Following on from a weak performance on Wall Street overnight and a mildly stronger effort in Asia, European bourses are heading southwards on the open. Indices are mildly in the red as markets take stock of a week which has seen coronavirus cases rise steeply in Europe and central banks sit on their hands for another month.
The FTSE is lagging behind its European peers as fears of a second lockdown overshadow upbeat retail sales. As the number of new daily covid cases continues to rise, the health secretary has refused to rule out a second national lockdown. His comments come as the government’s test and trace system is “barely functional” and as almost 11 million people are facing enhanced lockdown measures. Airlines, travel stock and retailers are under pressure.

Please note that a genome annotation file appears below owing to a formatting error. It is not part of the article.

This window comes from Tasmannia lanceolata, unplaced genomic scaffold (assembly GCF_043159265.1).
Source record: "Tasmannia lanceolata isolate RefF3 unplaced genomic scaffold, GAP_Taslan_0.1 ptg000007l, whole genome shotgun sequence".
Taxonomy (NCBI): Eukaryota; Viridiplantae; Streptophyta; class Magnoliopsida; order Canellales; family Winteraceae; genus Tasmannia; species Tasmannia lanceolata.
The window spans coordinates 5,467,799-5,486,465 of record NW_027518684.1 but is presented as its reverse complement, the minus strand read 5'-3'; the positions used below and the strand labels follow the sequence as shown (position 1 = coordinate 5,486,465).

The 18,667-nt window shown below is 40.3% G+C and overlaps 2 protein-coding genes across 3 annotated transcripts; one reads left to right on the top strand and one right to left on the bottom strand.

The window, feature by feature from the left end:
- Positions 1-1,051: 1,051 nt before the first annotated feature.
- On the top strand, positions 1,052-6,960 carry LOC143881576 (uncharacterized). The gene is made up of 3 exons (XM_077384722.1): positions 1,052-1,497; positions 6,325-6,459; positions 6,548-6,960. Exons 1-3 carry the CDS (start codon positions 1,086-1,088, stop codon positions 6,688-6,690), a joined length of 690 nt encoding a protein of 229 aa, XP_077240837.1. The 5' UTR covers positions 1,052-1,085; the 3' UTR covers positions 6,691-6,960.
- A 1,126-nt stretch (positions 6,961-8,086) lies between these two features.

UK retail sales are on the rise for the 4th straight month, rising +0.8% MoM in August, down from July’s 3.6% surge but ahead of 0.7% expected. Britain’s newfound love for DIY continued in August with spending on DIY and household goods reporting strong growth, offsetting lacklustre clothes sales, which highlight the ongoing struggles that our High Street retailers face.
Oil surges across the week
Oil prices have seen their fair share of volatility this week. A combination of inventory draws, Hurricane Sally stopping and starting production, demand concerns have played with the price. WTI is on track for gains of over 10% and Brent exceeding 9%. The latest drive higher in prices comes after OPEC cracks down on non -member states. OPEC urged members to conform with production cuts in its online meeting.
US consumer confidence
Looking ahead the economic calendar is fairly quiet, with US consumer confidence expected to show an increase to 75 in September, up from 74.1. This would be some welcomed good news after the slew of disappointing numbers stateside yesterday. With Congress seemingly still considerable distance from agreeing an additional rescue package, any signs of consumer confidence slipping could negatively impact of sentiment.